Honda offers 3 HEV vehicles (Insight, Accord and CR-V) and one PHEV, the Clarity. According to Car and Driver, the Clarity’s production was discontinued in August 2021 but is still being sold, for now. While Honda’s 3 HEVs are top quality, very efficient, and even saw a 67% increase in sales over 2020 according to Reuters, Kia and Hyundai combined, with more electrified models on offer in 2021 than Honda, outsold Honda by well over 100,000 vehicles (if we leave off Acura and Genesis sales and only count Kia with Hyundai vs. Honda sales). For 2022, Kia and Hyundai will offer 8 HEVs, 5 plug-in hybrids, and 5 EVs, which is more than they did in 2021. Kia and Hyundai will also offer electrified model types that aren’t available from any other non-luxury brands too, like the 3 row Kia Sorento PHEV SUV. Honda, Toyota, and every other traditional automaker that isn’t offering as much electrified model selection as these sister brands may be losing market share to them already. Add to that the typically lower price point, better warranties, critical acclaim, and available tax rebates for (plug-in) Kia and Hyundai models that will be readily available for longer than at least 4 other brands, and you’re looking at very favorable conditions for the two South Korean brands.
Hyundai and Kia also have very compelling traditional ICE vehicles like the Palisade/Telluride SUVs, the top selling Forte sedan, and other sedans and smaller SUVs that were the real “bread and butter” of their sales in 2021. Gasoline powered vehicles will certainly be similarly important to their 2022 sales and beyond, because Americans (at least) still seem to favor gasoline powered ICE vehicles, as MSN.com and Deloitte recently pointed out. But what matters here, and what I think Deloitte’s research misses or perhaps glosses over, is that a combination of R&D, government regulation, and market forces are going to accelerate the penetration of electrified vehicles year after year for the foreseeable future (barring worsening of global supply chain or geopolitical issues that might constrain growth).
Think back to the dawn of the smartphone era in the early 2000’s. The first offerings from Blackberry, Microsoft and others were the first wave. They sold in some significant numbers but didn’t really take over the market. But then in 2007 when the iPhone debuted, and about a year later the first Android phone followed it, a market shift began that led to the total domination of the consumer cell phone market, pretty much world wide, in the matter of years. Cars are much more expensive than smartphones, at least for now, so we aren’t going to see the same timeframe of change as new EVs, PHEVs and HEVs roll out, but as Kia, Hyundai and other traditional manufacturers release more and more electrified vehicles, as our nation builds out its charging infrastructure, and as more people are exposed to the superior performance of electrified vehicles (especially those that plug in), traditional ICE sales are going to decline. It doesn’t mean ICE engines are going away anytime soon, but by the middle of the next decade, pickings will be slim. The fewer ICE vehicles that are made, the more expensive they will become to purchase and fuel as economies of scale shrink. This will only accelerate the switch to alternatively powered vehicles.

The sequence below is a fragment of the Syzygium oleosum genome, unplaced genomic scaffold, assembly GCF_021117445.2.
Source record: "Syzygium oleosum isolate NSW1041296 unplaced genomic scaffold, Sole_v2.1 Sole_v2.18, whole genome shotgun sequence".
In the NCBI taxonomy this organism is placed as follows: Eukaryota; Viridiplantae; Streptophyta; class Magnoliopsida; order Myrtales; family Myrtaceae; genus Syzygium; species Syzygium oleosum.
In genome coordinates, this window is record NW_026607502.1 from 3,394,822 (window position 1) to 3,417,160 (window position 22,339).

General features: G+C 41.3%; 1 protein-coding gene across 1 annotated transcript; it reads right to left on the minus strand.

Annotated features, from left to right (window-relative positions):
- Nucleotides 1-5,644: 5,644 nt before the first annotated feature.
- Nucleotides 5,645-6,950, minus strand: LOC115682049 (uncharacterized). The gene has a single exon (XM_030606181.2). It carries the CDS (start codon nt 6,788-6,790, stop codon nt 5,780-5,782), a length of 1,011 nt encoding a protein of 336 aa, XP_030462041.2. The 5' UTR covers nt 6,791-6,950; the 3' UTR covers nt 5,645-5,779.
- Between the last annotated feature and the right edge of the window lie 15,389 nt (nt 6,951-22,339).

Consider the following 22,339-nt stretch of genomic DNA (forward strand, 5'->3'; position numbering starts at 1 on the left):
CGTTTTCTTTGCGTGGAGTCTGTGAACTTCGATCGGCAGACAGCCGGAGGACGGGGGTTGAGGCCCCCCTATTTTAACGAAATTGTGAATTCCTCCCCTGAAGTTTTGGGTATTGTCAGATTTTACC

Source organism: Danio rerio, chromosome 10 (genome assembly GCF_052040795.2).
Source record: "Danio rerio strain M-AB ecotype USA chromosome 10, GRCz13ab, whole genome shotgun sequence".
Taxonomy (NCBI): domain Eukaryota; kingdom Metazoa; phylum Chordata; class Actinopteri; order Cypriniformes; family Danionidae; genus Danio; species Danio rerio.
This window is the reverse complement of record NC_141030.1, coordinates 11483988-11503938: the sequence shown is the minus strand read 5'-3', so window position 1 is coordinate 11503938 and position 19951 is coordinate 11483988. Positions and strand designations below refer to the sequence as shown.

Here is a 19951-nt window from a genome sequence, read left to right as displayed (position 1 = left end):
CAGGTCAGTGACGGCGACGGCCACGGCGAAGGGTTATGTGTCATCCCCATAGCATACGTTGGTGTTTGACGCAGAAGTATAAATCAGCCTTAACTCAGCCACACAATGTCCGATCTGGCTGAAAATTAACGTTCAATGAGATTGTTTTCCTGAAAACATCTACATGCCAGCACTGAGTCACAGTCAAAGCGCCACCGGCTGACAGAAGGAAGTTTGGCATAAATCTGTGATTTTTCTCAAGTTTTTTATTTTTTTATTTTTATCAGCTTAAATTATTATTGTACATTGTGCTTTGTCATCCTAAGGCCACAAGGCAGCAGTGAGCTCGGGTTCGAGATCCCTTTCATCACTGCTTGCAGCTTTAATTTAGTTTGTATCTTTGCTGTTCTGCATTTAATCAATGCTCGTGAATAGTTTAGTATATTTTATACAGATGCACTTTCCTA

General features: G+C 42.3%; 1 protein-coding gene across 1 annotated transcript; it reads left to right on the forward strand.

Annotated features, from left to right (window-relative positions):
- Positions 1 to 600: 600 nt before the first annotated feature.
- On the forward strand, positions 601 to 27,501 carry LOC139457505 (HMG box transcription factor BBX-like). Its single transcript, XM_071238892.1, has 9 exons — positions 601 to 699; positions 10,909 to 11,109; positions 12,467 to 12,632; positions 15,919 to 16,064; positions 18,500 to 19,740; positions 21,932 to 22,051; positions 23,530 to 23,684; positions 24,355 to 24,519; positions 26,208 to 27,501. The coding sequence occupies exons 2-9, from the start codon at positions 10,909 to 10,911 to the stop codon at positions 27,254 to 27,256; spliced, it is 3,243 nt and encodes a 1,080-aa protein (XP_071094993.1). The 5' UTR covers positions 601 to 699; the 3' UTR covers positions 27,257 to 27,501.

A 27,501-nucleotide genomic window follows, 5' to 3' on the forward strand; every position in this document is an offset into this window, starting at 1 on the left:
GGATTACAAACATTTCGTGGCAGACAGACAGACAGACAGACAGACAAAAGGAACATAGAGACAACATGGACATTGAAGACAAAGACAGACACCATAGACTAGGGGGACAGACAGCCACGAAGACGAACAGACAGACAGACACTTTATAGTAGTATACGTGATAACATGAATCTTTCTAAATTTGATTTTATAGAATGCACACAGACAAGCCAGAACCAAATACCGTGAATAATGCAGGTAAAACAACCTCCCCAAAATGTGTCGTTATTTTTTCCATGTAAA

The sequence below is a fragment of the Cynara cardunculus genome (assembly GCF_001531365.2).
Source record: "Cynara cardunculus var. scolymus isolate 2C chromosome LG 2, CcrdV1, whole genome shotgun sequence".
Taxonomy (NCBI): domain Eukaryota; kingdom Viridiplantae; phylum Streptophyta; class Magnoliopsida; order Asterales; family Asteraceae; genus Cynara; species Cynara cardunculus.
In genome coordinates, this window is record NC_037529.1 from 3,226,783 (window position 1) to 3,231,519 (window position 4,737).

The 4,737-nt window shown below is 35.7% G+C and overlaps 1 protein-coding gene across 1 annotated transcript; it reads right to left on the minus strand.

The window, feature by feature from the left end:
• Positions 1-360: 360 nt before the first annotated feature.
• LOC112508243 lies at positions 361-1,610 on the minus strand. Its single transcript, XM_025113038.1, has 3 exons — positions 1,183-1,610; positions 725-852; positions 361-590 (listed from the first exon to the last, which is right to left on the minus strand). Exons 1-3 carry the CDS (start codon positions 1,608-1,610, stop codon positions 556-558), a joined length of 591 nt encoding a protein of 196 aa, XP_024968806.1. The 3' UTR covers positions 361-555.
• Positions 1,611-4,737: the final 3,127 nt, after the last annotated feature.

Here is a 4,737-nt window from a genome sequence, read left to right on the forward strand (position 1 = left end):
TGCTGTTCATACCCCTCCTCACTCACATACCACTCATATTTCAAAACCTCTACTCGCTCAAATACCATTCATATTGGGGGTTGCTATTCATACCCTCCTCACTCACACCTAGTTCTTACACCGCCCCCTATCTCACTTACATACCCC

With no plug-in vehicles on the horizon this year or next for Honda, I predict Honda will see lackluster sales growth the next few years unless they try something drastic, like aggressive pricing models or perhaps an ultra competitive new HEV. Meanwhile, Kia and Hyundai’s sales will continue to show strong if not outstanding growth for the reasons I stated above. And though Toyota managed to unseat GM this year to become the number one selling brand in the U.S., they should not be resting on their laurels. Kia and Hyundai are almost certain to achieve significant conquest sales given their two Japanese rivals’ dearth of plug-in options. The South Koreans will also only increase pressure in the HEV market that Toyota and Honda currently lead, as well. What do you think? Leave your comments below.
Justin Hart has owned and driven electric vehicles for over 14 years, including a first generation Nissan LEAF, second generation Chevy Volt, Tesla Model 3, an electric bicycle and most recently a Kia Sorento PHEV. He is also an avid SUP rider, poet, photographer and wine lover. He enjoys taking long EV and PHEV road trips to beautiful and serene places with the people he loves. Follow Justin on Twitter for daily KIA EV news coverage.